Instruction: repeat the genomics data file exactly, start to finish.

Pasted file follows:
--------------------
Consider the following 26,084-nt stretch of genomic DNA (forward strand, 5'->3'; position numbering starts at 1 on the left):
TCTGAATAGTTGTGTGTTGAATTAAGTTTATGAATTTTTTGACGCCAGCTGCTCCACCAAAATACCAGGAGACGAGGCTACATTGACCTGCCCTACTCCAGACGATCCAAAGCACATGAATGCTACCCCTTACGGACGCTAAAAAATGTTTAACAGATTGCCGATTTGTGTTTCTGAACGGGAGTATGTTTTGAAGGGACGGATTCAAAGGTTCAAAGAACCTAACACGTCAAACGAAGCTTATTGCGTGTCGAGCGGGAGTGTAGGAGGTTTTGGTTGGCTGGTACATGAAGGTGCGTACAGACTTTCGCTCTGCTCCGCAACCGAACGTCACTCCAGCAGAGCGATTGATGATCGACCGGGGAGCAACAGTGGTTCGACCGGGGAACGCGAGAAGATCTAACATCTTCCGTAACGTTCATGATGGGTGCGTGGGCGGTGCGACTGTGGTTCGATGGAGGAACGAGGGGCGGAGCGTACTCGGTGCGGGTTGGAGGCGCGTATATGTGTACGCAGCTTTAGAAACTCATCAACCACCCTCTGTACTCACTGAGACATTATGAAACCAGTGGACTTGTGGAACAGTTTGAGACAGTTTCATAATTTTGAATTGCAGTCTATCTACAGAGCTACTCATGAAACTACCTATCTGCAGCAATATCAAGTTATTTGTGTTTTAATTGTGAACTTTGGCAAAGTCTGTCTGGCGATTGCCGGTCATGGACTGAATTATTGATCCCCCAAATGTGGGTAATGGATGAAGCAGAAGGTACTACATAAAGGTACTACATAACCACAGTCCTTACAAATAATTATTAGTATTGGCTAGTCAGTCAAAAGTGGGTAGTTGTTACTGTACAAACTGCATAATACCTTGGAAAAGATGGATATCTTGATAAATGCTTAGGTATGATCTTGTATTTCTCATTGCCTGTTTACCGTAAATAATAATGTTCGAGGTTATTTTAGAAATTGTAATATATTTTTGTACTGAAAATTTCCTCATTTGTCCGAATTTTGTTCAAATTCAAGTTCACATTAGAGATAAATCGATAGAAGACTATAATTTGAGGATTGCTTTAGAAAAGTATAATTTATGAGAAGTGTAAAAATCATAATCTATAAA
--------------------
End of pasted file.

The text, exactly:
Consider the following 26,084-nt stretch of genomic DNA (forward strand, 5'->3'; position numbering starts at 1 on the left):
TCTGAATAGTTGTGTGTTGAATTAAGTTTATGAATTTTTTGACGCCAGCTGCTCCACCAAAATACCAGGAGACGAGGCTACATTGACCTGCCCTACTCCAGACGATCCAAAGCACATGAATGCTACCCCTTACGGACGCTAAAAAATGTTTAACAGATTGCCGATTTGTGTTTCTGAACGGGAGTATGTTTTGAAGGGACGGATTCAAAGGTTCAAAGAACCTAACACGTCAAACGAAGCTTATTGCGTGTCGAGCGGGAGTGTAGGAGGTTTTGGTTGGCTGGTACATGAAGGTGCGTACAGACTTTCGCTCTGCTCCGCAACCGAACGTCACTCCAGCAGAGCGATTGATGATCGACCGGGGAGCAACAGTGGTTCGACCGGGGAACGCGAGAAGATCTAACATCTTCCGTAACGTTCATGATGGGTGCGTGGGCGGTGCGACTGTGGTTCGATGGAGGAACGAGGGGCGGAGCGTACTCGGTGCGGGTTGGAGGCGCGTATATGTGTACGCAGCTTTAGAAACTCATCAACCACCCTCTGTACTCACTGAGACATTATGAAACCAGTGGACTTGTGGAACAGTTTGAGACAGTTTCATAATTTTGAATTGCAGTCTATCTACAGAGCTACTCATGAAACTACCTATCTGCAGCAATATCAAGTTATTTGTGTTTTAATTGTGAACTTTGGCAAAGTCTGTCTGGCGATTGCCGGTCATGGACTGAATTATTGATCCCCCAAATGTGGGTAATGGATGAAGCAGAAGGTACTACATAAAGGTACTACATAACCACAGTCCTTACAAATAATTATTAGTATTGGCTAGTCAGTCAAAAGTGGGTAGTTGTTACTGTACAAACTGCATAATACCTTGGAAAAGATGGATATCTTGATAAATGCTTAGGTATGATCTTGTATTTCTCATTGCCTGTTTACCGTAAATAATAATGTTCGAGGTTATTTTAGAAATTGTAATATATTTTTGTACTGAAAATTTCCTCATTTGTCCGAATTTTGTTCAAATTCAAGTTCACATTAGAGATAAATCGATAGAAGACTATAATTTGAGGATTGCTTTAGAAAAGTATAATTTATGAGAAGTGTAAAAATCATAATCTATAAA